Several SGLT2 inhibitors have been evaluated in cardiovascular outcome trials in patients with type 2 diabetes. They include empagliflozin, canagliflozin, dapagliflozin and ertugliflozin. A consistent finding in all these trials was a reduction in hospitalisation due to heart failure. A meta-analysis of placebo-controlled trials reported a 22% relative risk reduction in cardiovascular death or heart failure hospitalisation. In patients randomised to SGLT2 inhibitor therapy, there was also a 38% relative risk reduction in composite renal outcomes, comprising worsening estimated glomerular filtration rate (eGFR) or creatinine, end-stage kidney disease, kidney death or cardiovascular death.2
Heart failure can be classified according to left ventricular function. SGLT2 inhibitors have been studied in patients with reduced and preserved left ventricular ejection fraction.
Two large randomised, double-blind, placebo-controlled trials have reported that SGLT2 inhibitors are beneficial for patients who have heart failure with a reduced left ventricular ejection fraction (40% or below), regardless of their diabetes status.3,4 The mechanism of this benefit is not fully understood. It may relate to the drug’s natriuretic effect, enhanced erythropoiesis, beneficial changes in cellular energetics or reversal of adverse ventricular remodelling.5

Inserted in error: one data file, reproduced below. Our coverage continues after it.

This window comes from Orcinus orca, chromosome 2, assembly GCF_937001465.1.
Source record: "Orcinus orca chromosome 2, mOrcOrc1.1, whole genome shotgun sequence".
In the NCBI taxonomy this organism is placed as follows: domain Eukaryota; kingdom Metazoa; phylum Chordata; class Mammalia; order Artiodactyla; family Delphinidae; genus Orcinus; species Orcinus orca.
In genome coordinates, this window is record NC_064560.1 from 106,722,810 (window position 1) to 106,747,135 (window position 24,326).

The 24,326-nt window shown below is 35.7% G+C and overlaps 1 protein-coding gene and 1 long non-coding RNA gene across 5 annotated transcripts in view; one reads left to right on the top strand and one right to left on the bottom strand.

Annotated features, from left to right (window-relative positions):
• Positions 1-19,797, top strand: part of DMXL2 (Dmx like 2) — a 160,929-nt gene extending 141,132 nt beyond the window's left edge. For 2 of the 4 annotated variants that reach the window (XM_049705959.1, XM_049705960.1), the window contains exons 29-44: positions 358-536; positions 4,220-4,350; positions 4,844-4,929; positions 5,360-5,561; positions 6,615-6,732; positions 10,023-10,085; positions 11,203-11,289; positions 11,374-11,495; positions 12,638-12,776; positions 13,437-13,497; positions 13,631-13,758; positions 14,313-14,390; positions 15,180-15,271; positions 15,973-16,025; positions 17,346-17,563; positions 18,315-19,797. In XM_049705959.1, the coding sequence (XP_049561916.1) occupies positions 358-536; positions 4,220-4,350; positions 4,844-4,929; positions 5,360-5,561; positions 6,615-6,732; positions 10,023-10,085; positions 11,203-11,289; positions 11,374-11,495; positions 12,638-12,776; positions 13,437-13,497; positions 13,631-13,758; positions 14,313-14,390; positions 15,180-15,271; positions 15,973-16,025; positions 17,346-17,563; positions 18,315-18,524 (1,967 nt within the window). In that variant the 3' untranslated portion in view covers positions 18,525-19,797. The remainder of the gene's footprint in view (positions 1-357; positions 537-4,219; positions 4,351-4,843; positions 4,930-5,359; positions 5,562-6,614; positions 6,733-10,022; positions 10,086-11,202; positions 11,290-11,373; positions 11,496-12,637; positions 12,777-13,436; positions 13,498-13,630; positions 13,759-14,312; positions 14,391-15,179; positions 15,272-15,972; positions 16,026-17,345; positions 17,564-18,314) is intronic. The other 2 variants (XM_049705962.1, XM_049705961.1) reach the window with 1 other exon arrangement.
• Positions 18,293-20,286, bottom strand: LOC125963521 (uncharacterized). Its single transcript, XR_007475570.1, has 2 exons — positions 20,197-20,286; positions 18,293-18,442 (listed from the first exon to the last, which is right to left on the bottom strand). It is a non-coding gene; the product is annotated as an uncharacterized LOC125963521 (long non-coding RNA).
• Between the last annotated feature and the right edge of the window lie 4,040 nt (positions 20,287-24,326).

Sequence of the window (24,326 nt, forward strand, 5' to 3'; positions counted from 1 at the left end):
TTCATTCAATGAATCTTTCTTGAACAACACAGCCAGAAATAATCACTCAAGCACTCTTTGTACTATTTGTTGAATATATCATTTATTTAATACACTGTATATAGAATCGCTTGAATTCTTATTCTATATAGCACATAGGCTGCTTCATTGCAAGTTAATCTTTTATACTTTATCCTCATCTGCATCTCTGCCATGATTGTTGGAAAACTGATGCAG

The DAPA-HF trial reported a 26% relative risk reduction in cardiovascular death or worsening heart failure in patients randomised to receive dapagliflozin.3 The magnitude of benefit was similar irrespective of the patient’s background therapy for heart failure.
The EMPEROR-Reduced trial compared empagliflozin to placebo. It also found a significant relative reduction in cardiovascular death or heart failure hospitalisation.4 The combined risk was 25% lower in patients given empagliflozin, mainly due to a lower risk of hospitalisation for heart failure.4
Due to the results of these trials, both the American Heart Association/American College of Cardiology/Heart Failure Society of America and European Society of Cardiology heart failure guidelines have included SGLT2 inhibitors as first-line therapy for patients with heart failure and a reduced left ventricular ejection fraction.6,7